Health and wellness stocks Nike, Lululemon and Herbalife pullback

Health and wellness stocks have struggled in 2022 as rising inflation impacts operating costs and consumer demand. However, there are still some reasons to be optimistic about Nike, Lululemon and Herbalife.

Health and wellness stocks like Nike [NKE], Lululemon [LULU] and Herbalife [HLF] have wiped out majority of the gains made during the coronavirus pandemic, when consumers switched to exercising at home and looked for new ways to improve their wellbeing during lockdown periods.

All three stocks are in the red in the year-to-date and have seen a similar decline to the Global X Health and Wellness ETF [BFIT], which is down 22.5% so far in 2022 (through 23 August). Nike, Lululemon and Herbalife have a 2.88%, 2.84% and 1.47% respective weighting in the fund.

According to a 2021 report by McKinsey, the health and wellness market was worth $1.5trn globally. However, soaring inflation and the looming threat of recession seem likely to trigger major cutbacks in spending, and these stocks have reversed their gains as a result of these growing pressures.


Can brand loyalty help Nike weather difficult times?

Nike’s sales boomed during the pandemic, with pent-up demand after lockdowns playing a big part. In July 2021, the company reported its highest quarterly sales for 50 years, announcing more than $12bn in sales and $1.5bn in profit.

However, 2022 has been less celebratory, with soaring inflation, supply chain issues and the Russia-Ukraine war piling on pressure. In June 2022, it reported its revenue for Q4 2022 fell 1% to $12.2bn, though full-year fiscal 2022 revenue rose 5% to $46.7bn. The company’s direct-to-consumer arm, Nike Direct, performed particularly well in the full year, with revenue up 14% to $18.7bn.

“Nike’s results this fiscal year are a testament to the unmatched strength of our brands and our deep connection with consumers,” CEO and president John Donohoe said.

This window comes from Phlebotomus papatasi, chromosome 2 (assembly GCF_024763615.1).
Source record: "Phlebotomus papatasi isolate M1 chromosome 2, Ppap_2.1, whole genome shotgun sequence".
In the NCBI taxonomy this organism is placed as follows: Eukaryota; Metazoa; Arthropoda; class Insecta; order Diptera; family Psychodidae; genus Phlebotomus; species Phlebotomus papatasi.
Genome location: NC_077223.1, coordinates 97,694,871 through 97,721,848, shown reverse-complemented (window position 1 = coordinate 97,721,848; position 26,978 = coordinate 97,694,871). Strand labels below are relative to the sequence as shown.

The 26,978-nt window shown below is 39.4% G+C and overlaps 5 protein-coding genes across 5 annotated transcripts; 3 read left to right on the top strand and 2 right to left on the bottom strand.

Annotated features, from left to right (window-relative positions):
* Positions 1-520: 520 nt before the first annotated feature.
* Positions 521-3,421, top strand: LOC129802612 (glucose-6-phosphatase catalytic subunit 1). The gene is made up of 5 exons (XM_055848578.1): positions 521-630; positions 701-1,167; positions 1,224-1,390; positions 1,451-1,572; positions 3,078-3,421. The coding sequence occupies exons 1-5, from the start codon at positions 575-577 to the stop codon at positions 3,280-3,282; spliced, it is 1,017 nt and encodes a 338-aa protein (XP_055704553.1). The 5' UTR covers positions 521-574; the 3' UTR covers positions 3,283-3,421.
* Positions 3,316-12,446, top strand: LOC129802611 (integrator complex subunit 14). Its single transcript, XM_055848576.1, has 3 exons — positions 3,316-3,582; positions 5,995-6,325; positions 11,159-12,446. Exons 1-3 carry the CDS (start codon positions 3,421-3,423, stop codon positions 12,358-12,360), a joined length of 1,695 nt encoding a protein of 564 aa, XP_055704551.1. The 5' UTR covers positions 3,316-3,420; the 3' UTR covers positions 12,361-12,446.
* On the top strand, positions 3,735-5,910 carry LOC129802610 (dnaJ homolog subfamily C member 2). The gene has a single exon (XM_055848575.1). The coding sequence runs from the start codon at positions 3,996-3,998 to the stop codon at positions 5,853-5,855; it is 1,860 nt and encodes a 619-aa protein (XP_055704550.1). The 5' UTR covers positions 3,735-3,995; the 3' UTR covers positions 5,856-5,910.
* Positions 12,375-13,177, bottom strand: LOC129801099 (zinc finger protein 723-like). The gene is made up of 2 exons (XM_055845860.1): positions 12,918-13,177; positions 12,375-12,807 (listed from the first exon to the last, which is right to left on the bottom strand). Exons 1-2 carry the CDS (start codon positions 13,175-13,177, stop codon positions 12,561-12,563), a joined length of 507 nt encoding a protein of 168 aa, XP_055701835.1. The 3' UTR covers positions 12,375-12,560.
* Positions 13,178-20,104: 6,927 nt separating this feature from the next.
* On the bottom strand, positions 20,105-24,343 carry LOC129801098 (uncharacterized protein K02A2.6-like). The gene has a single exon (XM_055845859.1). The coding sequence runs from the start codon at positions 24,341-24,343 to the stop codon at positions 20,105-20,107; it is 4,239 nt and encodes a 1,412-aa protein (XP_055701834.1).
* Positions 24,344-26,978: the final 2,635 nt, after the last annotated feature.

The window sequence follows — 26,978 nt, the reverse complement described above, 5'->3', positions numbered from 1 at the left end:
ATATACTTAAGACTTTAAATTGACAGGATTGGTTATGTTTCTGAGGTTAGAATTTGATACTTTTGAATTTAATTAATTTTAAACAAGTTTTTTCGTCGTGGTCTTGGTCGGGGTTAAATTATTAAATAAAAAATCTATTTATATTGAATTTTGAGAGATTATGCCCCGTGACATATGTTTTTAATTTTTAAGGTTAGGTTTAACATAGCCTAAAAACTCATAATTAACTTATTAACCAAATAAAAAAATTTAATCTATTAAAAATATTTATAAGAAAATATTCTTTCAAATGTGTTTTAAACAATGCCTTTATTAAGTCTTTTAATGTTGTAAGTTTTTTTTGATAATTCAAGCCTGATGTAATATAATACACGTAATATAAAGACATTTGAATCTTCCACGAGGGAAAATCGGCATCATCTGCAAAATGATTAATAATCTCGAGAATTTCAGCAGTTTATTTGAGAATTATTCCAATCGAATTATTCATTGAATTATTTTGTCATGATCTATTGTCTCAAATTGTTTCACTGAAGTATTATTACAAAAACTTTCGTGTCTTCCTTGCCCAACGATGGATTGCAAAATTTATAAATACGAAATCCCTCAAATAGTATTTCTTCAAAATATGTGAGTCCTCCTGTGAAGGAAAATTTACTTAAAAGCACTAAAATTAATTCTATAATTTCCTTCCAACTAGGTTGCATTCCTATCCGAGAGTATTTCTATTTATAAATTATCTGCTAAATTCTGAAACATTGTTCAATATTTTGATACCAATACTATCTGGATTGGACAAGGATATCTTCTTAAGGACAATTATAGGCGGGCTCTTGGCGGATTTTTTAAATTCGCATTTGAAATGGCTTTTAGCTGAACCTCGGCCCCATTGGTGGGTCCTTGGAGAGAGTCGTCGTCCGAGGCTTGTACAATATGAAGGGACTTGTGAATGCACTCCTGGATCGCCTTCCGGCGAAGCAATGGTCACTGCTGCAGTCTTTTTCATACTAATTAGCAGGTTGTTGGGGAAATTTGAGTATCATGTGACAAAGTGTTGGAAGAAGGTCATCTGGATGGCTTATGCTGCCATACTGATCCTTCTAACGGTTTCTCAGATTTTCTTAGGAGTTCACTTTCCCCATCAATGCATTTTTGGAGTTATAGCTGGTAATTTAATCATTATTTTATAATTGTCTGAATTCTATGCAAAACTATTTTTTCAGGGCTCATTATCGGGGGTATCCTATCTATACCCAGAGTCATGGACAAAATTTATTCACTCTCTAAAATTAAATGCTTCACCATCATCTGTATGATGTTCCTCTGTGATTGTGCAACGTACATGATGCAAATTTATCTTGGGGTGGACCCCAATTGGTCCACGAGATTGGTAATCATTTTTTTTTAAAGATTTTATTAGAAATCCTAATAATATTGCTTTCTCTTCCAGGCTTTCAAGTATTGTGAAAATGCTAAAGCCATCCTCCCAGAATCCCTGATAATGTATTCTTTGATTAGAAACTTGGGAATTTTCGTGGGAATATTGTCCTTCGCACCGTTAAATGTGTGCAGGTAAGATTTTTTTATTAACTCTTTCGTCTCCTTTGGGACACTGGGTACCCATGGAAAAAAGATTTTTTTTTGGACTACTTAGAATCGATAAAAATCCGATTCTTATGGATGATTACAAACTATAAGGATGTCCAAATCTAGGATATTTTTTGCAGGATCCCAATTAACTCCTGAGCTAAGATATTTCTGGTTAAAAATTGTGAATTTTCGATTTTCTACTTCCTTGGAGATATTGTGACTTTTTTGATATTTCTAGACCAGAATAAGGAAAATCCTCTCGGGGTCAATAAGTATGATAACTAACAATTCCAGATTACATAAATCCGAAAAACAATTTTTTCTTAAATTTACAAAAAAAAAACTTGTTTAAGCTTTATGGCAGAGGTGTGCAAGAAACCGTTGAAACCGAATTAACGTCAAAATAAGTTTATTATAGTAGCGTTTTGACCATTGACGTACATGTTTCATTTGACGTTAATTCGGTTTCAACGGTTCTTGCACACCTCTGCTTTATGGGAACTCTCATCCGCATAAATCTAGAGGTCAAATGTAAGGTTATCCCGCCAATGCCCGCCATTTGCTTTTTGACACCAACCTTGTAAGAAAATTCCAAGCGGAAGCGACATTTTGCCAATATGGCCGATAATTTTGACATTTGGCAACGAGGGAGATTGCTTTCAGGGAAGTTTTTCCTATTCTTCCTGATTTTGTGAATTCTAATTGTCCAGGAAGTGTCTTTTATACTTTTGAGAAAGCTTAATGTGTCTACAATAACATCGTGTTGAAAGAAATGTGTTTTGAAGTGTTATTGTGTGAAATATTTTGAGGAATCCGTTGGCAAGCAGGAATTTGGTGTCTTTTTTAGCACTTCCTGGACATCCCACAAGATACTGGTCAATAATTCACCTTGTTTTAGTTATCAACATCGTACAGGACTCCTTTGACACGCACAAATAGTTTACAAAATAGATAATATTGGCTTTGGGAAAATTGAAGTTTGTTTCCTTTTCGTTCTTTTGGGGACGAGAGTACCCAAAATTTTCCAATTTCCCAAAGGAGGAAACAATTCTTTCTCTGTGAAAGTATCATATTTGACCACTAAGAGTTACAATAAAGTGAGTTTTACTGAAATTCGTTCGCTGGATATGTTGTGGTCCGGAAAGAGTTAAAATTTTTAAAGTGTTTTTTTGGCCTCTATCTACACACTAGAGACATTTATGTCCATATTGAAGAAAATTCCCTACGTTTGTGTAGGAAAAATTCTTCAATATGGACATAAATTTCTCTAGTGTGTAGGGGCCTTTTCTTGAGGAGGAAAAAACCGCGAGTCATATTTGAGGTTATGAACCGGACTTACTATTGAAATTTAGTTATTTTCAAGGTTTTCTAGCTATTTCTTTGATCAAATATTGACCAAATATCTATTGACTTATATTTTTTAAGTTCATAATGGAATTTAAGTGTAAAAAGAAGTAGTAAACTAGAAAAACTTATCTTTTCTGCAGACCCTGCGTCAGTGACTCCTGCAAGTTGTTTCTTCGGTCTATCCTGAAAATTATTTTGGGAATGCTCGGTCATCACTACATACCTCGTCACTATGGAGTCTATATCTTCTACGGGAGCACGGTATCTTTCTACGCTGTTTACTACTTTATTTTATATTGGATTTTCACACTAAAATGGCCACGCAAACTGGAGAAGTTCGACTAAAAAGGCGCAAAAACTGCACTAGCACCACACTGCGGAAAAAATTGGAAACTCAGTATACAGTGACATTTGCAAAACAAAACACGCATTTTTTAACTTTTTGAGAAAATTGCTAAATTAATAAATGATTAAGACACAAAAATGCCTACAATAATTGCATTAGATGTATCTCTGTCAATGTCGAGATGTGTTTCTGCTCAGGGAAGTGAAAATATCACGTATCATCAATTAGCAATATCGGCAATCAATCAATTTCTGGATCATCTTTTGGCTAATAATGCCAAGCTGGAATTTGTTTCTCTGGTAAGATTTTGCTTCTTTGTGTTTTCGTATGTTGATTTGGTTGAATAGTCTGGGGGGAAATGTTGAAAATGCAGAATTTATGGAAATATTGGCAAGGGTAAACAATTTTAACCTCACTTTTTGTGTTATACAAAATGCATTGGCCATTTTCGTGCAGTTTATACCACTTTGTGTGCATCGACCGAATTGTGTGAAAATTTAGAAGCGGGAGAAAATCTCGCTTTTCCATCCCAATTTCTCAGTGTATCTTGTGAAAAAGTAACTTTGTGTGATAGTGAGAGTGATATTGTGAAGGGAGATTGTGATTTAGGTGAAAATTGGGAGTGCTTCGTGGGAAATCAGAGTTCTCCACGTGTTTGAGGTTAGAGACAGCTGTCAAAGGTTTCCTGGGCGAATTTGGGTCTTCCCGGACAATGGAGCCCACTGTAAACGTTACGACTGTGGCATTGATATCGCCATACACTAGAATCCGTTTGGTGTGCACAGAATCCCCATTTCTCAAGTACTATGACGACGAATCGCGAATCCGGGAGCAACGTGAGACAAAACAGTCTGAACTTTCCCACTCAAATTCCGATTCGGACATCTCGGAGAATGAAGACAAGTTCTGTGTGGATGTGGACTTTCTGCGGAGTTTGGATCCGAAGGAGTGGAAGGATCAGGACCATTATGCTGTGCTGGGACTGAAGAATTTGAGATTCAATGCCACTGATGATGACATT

Year-to-date, the Nike share price is down 33.3% at the close on 23 August. While Nike stock has received a number of analyst downgrades in the past few months, the consensus from 33 analysts polled by CNN is still to ‘buy’ the stock.


Lululemon raises guidance for fiscal year

Lululemon has also seen its stock slide in 2022, though less dramatically than Nike, closing 19.3% down on 23 August from the start of the year.

Like Nike, the purveyor of upmarket yoga gear saw sales surge during the pandemic, but there are growing fears stretched shoppers will cut back on non-essential spending.

But there have been signs of optimism for Lululemon. In June, the company raised its guidance for fiscal 2022, despite wider economic headwinds. It predicted sales in a range of $7.61bn to $7.71bn, previously forecast at $7.49bn to $7.62bn. For Q1, it reported an earnings beat of $1.48, ahead of the $1.43 predicted by Refinitiv analysts. Calvin McDonald, CEO of the company, said: “Our product pipeline remains very strong and it’s the bedrock of the business.”

At CNN, a consensus of 32 analysts rate it a ‘buy’. In July, KeyBanc initiated coverage on Lululemon with an ‘overweight’ rating and $350 price target, which would represent a 10.4% upside on its 23 August closing price. While it has received several analyst downgrades in recent weeks, there are still signs of optimism: last month Goldman Sachs lowered its target from $456 to $365, but maintained a ‘conviction buy’ rating and noted that its brand momentum is “solid” even amid difficult conditions for consumer goods.


Herbalife Nutrition exceeded guidance in Q2

The share price of Herbalife, which sells diet and nutritional supplements, is struggling of late. It’s another wellness stock that’s seen its value plummet 30.9% year to date as of 23 August.

Its second quarter 2022 results, for the period ended 30 June, exceeded guidance, with sales of $1.4bn, but this was still a 10.3% decrease year-over-year.

At the start of August, Jeff Van Sinderen, an analyst at B Riley, downgraded Q3 2022 earnings estimates from $0.81 per share to $0.74. However, Van Sinderen noted that the company “has potential to return to respectable growth” and expected that cash flow will remain robust. Overall, he said that the stock “arguably is undervalued”.

At MarketScreener, a consensus of four analysts rate Herbalife stock a ‘buy’, with the median price of $34.67 implying a 22% rise from its 23 August closing price.

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